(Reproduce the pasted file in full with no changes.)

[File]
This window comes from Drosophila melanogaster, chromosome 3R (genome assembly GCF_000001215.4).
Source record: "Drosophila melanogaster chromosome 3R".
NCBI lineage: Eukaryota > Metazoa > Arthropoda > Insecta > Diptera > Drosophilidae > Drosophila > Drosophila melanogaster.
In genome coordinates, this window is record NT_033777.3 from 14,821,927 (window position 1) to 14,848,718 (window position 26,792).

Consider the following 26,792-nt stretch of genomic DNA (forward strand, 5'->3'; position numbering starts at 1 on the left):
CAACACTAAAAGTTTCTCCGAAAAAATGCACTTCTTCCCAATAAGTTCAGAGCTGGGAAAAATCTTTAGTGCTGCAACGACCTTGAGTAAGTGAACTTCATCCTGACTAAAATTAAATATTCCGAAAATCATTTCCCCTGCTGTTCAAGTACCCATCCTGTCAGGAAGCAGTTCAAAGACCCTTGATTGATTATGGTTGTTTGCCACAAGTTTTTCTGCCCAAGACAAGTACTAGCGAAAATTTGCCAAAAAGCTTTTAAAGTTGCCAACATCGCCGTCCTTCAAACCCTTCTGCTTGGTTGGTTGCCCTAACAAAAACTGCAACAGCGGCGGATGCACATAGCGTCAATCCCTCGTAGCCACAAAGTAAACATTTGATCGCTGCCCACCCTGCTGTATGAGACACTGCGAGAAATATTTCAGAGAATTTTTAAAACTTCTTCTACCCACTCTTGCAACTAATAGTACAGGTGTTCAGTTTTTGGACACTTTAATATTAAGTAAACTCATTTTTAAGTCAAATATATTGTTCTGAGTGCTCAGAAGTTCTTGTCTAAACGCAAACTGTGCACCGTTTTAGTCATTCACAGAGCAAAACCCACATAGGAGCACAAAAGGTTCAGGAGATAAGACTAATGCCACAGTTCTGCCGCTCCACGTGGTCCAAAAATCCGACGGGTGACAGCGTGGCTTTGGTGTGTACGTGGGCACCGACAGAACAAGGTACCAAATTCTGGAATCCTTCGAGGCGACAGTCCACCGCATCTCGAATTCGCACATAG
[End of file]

This window comes from Drosophila melanogaster, chromosome 3R (genome assembly GCF_000001215.4).
Source record: "Drosophila melanogaster chromosome 3R".
NCBI lineage: Eukaryota > Metazoa > Arthropoda > Insecta > Diptera > Drosophilidae > Drosophila > Drosophila melanogaster.
In genome coordinates, this window is record NT_033777.3 from 14,821,927 (window position 1) to 14,848,718 (window position 26,792).

Consider the following 26,792-nt stretch of genomic DNA (forward strand, 5'->3'; position numbering starts at 1 on the left):
CAACACTAAAAGTTTCTCCGAAAAAATGCACTTCTTCCCAATAAGTTCAGAGCTGGGAAAAATCTTTAGTGCTGCAACGACCTTGAGTAAGTGAACTTCATCCTGACTAAAATTAAATATTCCGAAAATCATTTCCCCTGCTGTTCAAGTACCCATCCTGTCAGGAAGCAGTTCAAAGACCCTTGATTGATTATGGTTGTTTGCCACAAGTTTTTCTGCCCAAGACAAGTACTAGCGAAAATTTGCCAAAAAGCTTTTAAAGTTGCCAACATCGCCGTCCTTCAAACCCTTCTGCTTGGTTGGTTGCCCTAACAAAAACTGCAACAGCGGCGGATGCACATAGCGTCAATCCCTCGTAGCCACAAAGTAAACATTTGATCGCTGCCCACCCTGCTGTATGAGACACTGCGAGAAATATTTCAGAGAATTTTTAAAACTTCTTCTACCCACTCTTGCAACTAATAGTACAGGTGTTCAGTTTTTGGACACTTTAATATTAAGTAAACTCATTTTTAAGTCAAATATATTGTTCTGAGTGCTCAGAAGTTCTTGTCTAAACGCAAACTGTGCACCGTTTTAGTCATTCACAGAGCAAAACCCACATAGGAGCACAAAAGGTTCAGGAGATAAGACTAATGCCACAGTTCTGCCGCTCCACGTGGTCCAAAAATCCGACGGGTGACAGCGTGGCTTTGGTGTGTACGTGGGCACCGACAGAACAAGGTACCAAATTCTGGAATCCTTCGAGGCGACAGTCCACCGCATCTCGAATTCGCACATAG